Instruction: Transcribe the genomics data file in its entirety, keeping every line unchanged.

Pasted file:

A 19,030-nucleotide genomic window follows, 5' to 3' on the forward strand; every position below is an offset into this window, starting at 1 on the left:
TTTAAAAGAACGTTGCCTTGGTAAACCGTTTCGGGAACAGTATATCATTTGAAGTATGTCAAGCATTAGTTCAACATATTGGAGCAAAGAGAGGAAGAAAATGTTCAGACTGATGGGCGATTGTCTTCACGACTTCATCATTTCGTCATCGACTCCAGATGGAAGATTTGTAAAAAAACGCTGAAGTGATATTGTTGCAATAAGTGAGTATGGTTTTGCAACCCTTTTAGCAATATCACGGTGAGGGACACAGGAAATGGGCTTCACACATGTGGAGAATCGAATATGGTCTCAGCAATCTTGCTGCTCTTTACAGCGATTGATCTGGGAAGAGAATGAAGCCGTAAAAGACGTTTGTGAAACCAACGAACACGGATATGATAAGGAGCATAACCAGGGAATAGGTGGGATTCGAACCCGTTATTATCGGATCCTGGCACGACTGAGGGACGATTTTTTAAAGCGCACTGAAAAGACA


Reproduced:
A 19,030-nucleotide genomic window follows, 5' to 3' on the forward strand; every position below is an offset into this window, starting at 1 on the left:
TTTAAAAGAACGTTGCCTTGGTAAACCGTTTCGGGAACAGTATATCATTTGAAGTATGTCAAGCATTAGTTCAACATATTGGAGCAAAGAGAGGAAGAAAATGTTCAGACTGATGGGCGATTGTCTTCACGACTTCATCATTTCGTCATCGACTCCAGATGGAAGATTTGTAAAAAAACGCTGAAGTGATATTGTTGCAATAAGTGAGTATGGTTTTGCAACCCTTTTAGCAATATCACGGTGAGGGACACAGGAAATGGGCTTCACACATGTGGAGAATCGAATATGGTCTCAGCAATCTTGCTGCTCTTTACAGCGATTGATCTGGGAAGAGAATGAAGCCGTAAAAGACGTTTGTGAAACCAACGAACACGGATATGATAAGGAGCATAACCAGGGAATAGGTGGGATTCGAACCCGTTATTATCGGATCCTGGCACGACTGAGGGACGATTTTTTAAAGCGCACTGAAAAGACA